Who are you gonna believe: the world’s richest man or the president with plunging poll numbers?
Billionaire Elon Musk has such a “super bad feeling” about the U.S, economy under President Biden that he plans to lay off about 10% of the workers at his Tesla electric car company, it emerged Friday.
Joe Biden vs. Elon Musk in war of words over state of US economy
Musk snarked back on Twitter with a link to a 2021 NASA press release about SpaceX winning a $2.89 billion contract to send the next American astronauts to the moon in preparation for an eventual trip to Mars, where Musk plans to establish a human colony.
“Thanks Mr President!” he added.
The war of words erupted against the backdrop of Musk’s new status as the No. 1 enemy of progressives, who are infuriated that he plans to buy Twitter and turn it into a platform for unregulated free speech, which proponents say would give conservative viewpoints a footing on the liberal–dominated social media site.
On April 15, Sen. Elizabeth Warren (D-Massachusetts) sarcastically wished Musk a “Happy Tax Day,” noting that he reportedly paid no federal income tax in 2018 — even though he said he’d pay a record $11 billion on his 2021 earnings.
Rep. Alexandria Ocasio-Cortez (D-NY) has also accused Musk of having “an ego problem” and last week told Bloomberg she wanted to ditch her Tesla Model 3 for an electric vehicle made by unionized workers.
Musk is an outspoken opponent of unions who recently tweeted that he planned to stop voting for Democrats “because they have become the party of division & hate, so I can no longer support them and will vote Republican.”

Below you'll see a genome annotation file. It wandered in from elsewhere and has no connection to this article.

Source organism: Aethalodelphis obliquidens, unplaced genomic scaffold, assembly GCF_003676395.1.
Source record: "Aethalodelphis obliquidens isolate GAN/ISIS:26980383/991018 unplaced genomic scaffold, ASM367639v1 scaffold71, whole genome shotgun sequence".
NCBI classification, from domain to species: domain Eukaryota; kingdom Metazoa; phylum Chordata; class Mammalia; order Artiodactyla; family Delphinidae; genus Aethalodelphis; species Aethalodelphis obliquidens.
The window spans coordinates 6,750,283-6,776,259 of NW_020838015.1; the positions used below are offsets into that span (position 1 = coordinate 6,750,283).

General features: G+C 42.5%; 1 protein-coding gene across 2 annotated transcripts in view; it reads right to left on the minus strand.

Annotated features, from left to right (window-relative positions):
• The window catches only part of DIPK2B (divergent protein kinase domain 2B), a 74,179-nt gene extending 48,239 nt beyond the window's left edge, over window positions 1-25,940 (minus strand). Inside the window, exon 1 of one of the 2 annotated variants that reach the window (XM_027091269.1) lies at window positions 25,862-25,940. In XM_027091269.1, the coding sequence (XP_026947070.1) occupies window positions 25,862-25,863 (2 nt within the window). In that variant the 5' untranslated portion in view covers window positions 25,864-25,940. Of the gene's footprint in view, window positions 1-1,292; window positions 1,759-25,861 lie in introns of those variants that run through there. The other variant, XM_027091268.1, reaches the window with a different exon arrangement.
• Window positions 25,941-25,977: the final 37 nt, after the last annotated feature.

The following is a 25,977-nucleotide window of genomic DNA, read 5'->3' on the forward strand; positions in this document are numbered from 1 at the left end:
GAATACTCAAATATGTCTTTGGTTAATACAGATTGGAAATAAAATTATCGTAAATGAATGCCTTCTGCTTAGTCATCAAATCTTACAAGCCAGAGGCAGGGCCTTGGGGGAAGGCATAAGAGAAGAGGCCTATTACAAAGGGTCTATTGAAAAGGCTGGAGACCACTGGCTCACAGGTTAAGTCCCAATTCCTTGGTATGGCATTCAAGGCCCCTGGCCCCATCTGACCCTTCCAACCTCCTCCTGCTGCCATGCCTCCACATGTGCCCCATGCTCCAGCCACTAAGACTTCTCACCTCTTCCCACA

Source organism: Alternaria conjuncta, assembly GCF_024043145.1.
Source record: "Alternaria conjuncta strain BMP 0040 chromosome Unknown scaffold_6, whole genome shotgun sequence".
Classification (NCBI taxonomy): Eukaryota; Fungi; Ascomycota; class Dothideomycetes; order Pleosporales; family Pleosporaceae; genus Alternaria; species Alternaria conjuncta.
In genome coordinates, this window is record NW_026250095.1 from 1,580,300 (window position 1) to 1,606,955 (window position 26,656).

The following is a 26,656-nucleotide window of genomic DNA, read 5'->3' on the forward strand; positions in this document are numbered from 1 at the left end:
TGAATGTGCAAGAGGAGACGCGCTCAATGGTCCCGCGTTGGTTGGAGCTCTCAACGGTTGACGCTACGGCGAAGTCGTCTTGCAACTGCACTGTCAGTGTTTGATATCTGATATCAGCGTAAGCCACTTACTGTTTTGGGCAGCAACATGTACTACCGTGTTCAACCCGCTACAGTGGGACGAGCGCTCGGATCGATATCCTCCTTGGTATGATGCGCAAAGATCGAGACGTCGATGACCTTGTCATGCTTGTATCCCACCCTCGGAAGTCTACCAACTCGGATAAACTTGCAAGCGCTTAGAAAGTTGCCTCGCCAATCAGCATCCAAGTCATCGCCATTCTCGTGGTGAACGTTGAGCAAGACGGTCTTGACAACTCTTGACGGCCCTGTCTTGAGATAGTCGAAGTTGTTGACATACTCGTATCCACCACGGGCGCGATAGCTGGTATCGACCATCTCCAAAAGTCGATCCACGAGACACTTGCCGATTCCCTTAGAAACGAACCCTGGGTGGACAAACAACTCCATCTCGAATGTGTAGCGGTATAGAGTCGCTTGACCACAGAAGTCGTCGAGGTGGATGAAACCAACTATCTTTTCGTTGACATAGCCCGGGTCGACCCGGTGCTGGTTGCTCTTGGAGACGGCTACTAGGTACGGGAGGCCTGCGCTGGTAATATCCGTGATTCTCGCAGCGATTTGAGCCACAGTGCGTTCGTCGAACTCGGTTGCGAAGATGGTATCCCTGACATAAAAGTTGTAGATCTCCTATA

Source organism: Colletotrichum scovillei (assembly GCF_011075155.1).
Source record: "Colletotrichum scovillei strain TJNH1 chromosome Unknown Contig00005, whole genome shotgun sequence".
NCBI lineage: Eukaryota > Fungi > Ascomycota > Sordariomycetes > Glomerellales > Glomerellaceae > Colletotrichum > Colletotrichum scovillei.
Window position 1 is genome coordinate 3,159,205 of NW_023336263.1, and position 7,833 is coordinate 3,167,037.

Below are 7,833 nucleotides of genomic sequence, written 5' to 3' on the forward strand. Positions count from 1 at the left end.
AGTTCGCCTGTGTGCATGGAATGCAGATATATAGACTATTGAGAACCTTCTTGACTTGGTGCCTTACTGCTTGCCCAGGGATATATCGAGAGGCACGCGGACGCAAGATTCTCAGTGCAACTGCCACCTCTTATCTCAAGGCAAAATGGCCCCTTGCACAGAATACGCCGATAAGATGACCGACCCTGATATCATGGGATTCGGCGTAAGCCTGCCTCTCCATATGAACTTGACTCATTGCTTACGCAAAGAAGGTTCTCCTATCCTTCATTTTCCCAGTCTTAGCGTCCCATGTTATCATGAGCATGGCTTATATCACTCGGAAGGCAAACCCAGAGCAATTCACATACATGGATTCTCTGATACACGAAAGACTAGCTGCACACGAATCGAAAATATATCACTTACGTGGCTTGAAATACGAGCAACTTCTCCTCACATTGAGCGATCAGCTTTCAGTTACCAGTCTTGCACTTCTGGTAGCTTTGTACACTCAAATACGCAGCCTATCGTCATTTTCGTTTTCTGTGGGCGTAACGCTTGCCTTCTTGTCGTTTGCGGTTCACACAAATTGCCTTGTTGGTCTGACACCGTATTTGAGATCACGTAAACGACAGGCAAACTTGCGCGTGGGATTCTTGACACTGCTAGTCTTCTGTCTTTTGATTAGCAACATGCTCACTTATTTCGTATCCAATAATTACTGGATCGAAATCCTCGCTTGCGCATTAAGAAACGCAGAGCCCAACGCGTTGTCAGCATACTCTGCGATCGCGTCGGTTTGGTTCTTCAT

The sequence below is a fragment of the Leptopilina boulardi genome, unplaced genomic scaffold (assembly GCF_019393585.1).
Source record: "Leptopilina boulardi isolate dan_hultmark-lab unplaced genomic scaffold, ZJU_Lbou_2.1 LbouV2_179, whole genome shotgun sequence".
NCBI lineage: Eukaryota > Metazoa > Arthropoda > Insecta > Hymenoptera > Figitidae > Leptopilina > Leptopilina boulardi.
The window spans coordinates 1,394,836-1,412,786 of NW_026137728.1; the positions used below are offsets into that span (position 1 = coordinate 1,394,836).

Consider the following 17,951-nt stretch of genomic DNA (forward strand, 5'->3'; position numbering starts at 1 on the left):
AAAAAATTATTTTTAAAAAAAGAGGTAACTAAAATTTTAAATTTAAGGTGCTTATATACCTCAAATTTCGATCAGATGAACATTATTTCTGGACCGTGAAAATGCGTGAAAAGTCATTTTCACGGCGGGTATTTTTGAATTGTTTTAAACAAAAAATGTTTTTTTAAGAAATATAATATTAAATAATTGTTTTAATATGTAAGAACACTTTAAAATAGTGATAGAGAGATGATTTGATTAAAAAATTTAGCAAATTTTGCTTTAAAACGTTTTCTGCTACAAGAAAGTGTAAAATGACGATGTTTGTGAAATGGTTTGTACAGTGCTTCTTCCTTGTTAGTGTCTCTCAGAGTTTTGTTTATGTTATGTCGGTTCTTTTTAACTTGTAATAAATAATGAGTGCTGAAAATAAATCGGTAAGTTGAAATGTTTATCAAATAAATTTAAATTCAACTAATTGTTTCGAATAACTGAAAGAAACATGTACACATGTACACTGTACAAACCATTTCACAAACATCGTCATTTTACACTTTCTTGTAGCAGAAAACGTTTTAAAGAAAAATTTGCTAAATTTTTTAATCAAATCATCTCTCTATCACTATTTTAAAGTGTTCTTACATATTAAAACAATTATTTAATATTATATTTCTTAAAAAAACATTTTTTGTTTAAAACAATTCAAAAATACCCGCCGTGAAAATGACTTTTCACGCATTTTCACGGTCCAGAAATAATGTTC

In a follow-up email to employees, Musk said that the company would reduce its salaried headcount by 10% because it’s “overstaffed in many areas” but that “hourly headcount will increase,” according to Reuters.
And while demand for Teslas and other electric vehicles has remained strong, analyst Frank Schwope of the German bank NordLB said, “It is always better to introduce austerity measures in good times than in bad times.”
Biden — who scored a dismal 40% approval rating in a Rasmussen Reports poll Friday — contrasted Musk’s corporate cutbacks with Ford’s Thursday announcement that it planned to add 6,200 factory jobs in Michigan, Missouri and Ohio to boost production of electric vehicles.
But while job growth remained steady, May’s number marked the lowest monthly gain in a year and stock market indexes fell on expectations that the Federal Reserve would continue raising interest rates in a bid to ease inflation.
The Fed’s moves have already caused mortgage rates to spike, pushing down home sales, and increased the cost of borrowing for businesses seeking to invest in new buildings and equipment in the wake of the COVID-19 pandemic.
Joe Biden brushes off Elon Musk’s warnings about the economy while touting May jobs report
President Joe Biden on Friday brushed off economic warnings from Tesla CEO Elon Musk and JPMorgan Chase CEO Jamie Dimon as he touted May’s jobs report, saying the nation is likely to see more moderate gains as his administration struggles to get a handle on high inflation.